All of what follows in this post is based on two core principles:
- Teaching and explaining a topic is the best way to master it; and
- The ideals of a community are best handed down from individual to indivdual as they work toward a common goal.
Toward that end, on May 11th, the Portland Drupal Users Group will be using our monthly meeting to run code reviews.
As a side note, while this writeup uses Drupal as an example, the general principles will work across projects, or in training/educational contexts outside software development.
Code reviews can help grow the existing pool of talented Drupal developers by providing a documented, more structured way for developers new to Drupal to begin learning the Drupal codebase, and learning how to work within the community that maintains with that codebase. Code reviews can also help alleviate one of the more consistent bottlenecks for developers looking to contribute more to Drupal: the project review process.
Code reviews reinforce good habits. The process of reviewing someone else's code forces a few things to happen:
- The reviewer hones their developer chops by seeing how other people have solved problems;
- By reviewing code for security issues, developers get more familiar with the best practices for writing secure code, and security issues in exiting code can be addressed;
- By reviewing code for proper and appropriate use of Drupal's APIs, developers get more familiar with Drupal's APIs, existing modules get more stable and less likely to break on upgrades, and more people become familiar with how core works;
- By testing and reviewing code via the Coder module, and/or using Devel as needed, easy fixes get implemented more quickly;
- Opportunities for documentation and better test coverage can be highlighted as part of the review, leading to more automated review and better documentation.
But, most importantly: the process of providing a review of someone else's code creates a dialogue within the community. Code review is contribution and connection, and these are key elements to working successfully in the Drupal community.
Additionally, code reviews provide a clear starting point for people asking how to begin in Drupal. Not many people are going to start reading api.drupal.org without a clear context or reason to do so. Code reviews provide that context, and the process of a code review provides a structure for people coming up to speed on Drupal development. So, when someone says, "I want to get started in Drupal, but I don't know where to be begin," we now have a simple answer:
Check out this page for some background on giving code reviews, and then review some code. The process of reviewing projects will get you up to speed on how to develop in Drupal.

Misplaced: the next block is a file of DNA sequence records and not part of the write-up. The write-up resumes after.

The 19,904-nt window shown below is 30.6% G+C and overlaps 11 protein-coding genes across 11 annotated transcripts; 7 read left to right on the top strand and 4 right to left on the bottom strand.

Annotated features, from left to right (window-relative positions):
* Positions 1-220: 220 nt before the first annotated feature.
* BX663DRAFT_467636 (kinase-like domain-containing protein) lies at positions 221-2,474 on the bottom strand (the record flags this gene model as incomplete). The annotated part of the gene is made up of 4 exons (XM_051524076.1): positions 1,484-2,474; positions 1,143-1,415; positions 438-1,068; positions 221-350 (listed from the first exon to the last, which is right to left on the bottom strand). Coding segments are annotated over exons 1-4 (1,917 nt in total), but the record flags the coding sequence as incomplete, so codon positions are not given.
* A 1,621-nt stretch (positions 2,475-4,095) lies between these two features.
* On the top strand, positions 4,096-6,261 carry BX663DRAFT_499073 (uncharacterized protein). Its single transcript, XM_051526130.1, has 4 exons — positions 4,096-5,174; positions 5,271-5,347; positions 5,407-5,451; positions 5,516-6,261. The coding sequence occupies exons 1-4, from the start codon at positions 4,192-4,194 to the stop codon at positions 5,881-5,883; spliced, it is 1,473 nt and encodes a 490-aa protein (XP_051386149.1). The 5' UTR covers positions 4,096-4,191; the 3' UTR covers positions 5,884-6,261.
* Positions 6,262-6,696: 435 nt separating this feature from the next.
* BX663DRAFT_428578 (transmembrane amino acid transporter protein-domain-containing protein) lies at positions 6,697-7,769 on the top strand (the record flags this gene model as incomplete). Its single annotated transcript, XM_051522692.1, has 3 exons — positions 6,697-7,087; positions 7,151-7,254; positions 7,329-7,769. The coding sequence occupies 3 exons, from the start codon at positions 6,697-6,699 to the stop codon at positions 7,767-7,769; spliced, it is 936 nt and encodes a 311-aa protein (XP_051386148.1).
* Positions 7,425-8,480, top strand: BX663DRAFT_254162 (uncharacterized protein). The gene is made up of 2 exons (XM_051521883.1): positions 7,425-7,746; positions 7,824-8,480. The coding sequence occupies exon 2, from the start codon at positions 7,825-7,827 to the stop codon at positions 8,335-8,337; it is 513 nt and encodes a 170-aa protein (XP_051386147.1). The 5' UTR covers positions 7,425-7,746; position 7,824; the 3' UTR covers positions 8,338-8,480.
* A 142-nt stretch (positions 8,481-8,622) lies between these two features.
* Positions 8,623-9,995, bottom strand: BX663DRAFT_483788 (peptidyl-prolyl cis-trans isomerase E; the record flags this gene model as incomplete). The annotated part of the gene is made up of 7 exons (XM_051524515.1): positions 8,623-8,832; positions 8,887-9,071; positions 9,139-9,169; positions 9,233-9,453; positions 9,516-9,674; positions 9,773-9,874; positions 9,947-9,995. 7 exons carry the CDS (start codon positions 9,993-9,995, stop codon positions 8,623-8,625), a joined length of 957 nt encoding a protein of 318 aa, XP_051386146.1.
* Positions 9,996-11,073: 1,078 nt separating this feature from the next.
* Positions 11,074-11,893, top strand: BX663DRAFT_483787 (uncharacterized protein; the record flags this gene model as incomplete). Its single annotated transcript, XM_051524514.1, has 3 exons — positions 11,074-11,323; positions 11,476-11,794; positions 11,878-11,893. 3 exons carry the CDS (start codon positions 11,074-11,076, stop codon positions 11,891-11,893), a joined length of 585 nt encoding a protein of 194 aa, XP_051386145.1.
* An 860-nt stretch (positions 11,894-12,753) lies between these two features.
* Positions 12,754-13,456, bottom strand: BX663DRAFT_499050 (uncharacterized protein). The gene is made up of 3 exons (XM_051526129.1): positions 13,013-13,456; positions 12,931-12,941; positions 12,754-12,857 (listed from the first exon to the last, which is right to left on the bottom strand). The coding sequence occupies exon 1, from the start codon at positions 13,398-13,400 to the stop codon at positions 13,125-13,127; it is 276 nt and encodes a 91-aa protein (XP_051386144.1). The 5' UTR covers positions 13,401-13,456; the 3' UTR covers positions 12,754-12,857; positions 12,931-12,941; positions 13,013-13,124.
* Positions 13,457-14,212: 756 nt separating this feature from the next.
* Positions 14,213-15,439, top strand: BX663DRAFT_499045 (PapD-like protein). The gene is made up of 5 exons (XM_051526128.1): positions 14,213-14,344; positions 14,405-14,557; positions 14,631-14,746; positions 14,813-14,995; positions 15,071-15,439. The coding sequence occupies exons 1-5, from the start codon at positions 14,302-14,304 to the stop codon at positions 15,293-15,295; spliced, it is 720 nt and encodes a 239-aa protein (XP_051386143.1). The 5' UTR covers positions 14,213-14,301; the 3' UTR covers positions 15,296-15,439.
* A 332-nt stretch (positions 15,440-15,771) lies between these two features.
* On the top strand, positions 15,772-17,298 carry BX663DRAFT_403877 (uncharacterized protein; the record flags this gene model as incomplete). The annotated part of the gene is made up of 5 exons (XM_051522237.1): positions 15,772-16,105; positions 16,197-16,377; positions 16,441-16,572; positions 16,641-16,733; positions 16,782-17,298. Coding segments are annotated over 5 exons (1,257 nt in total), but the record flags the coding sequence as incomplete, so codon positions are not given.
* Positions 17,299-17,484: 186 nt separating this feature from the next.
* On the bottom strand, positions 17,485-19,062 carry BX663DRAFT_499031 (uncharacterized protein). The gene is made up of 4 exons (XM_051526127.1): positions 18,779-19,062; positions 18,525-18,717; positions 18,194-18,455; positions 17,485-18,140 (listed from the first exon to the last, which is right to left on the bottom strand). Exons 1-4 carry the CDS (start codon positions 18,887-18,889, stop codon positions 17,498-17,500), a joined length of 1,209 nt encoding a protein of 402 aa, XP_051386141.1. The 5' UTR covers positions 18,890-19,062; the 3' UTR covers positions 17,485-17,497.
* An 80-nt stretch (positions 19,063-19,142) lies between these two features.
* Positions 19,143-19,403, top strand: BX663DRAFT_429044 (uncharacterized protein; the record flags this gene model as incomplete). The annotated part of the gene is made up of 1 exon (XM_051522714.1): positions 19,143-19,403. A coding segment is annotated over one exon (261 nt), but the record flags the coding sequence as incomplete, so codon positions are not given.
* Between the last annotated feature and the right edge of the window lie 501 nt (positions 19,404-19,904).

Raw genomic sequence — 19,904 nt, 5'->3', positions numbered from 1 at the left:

To summarize, code reviews:
- Help new developers learn Drupal development best practices;
- Help new developers make contributions and connections within the community;
- Help reduce the bottleneck of getting new projects approved. And, it's worth noting that increasing the visibility of code reviews as a valued contribution within the community will likely increase the pool of reviewers into the future.
There are a large number of local user groups. While a lot of work can be done virtually, the value of face to face meetups should not be overlooked or underestimated. Local user groups provide an opportunity for more exerienced and less experienced developers to get together and share ideas. If user groups dedicated one to two meetings a year to code reviews - where more experienced and less experienced developers worked together on code reviews - the habit of code reviews could start to become a recognized norm. Once a developer has become proficient in code reviews, the practice of reviewing someone else's code can just as easily be applied to reviewing their own code.
Over time, code reviews should be as familiar and as recognized as Code Sprints and Documentation Sprints. These are held at every DrupalCon, and are regular occurrences at local Drupal Camps. Given the value of code reviews in developing new talent, increasing the consistency and quality of contrib, improving collaboration between developers, and strengthening the contributions of local user groups, code reviews have a role to play in helping the Drupal community continue to grow, evolve, and mature.
The Code Review Group is getting up to speed, and you can indicate on your profile that you are actively reviewing code. This wiki page and this handbook page both provide instructions for diving in to a code review.
And, if you are in Portland this May 11, come to the Users Group meeting and get running with some reviews.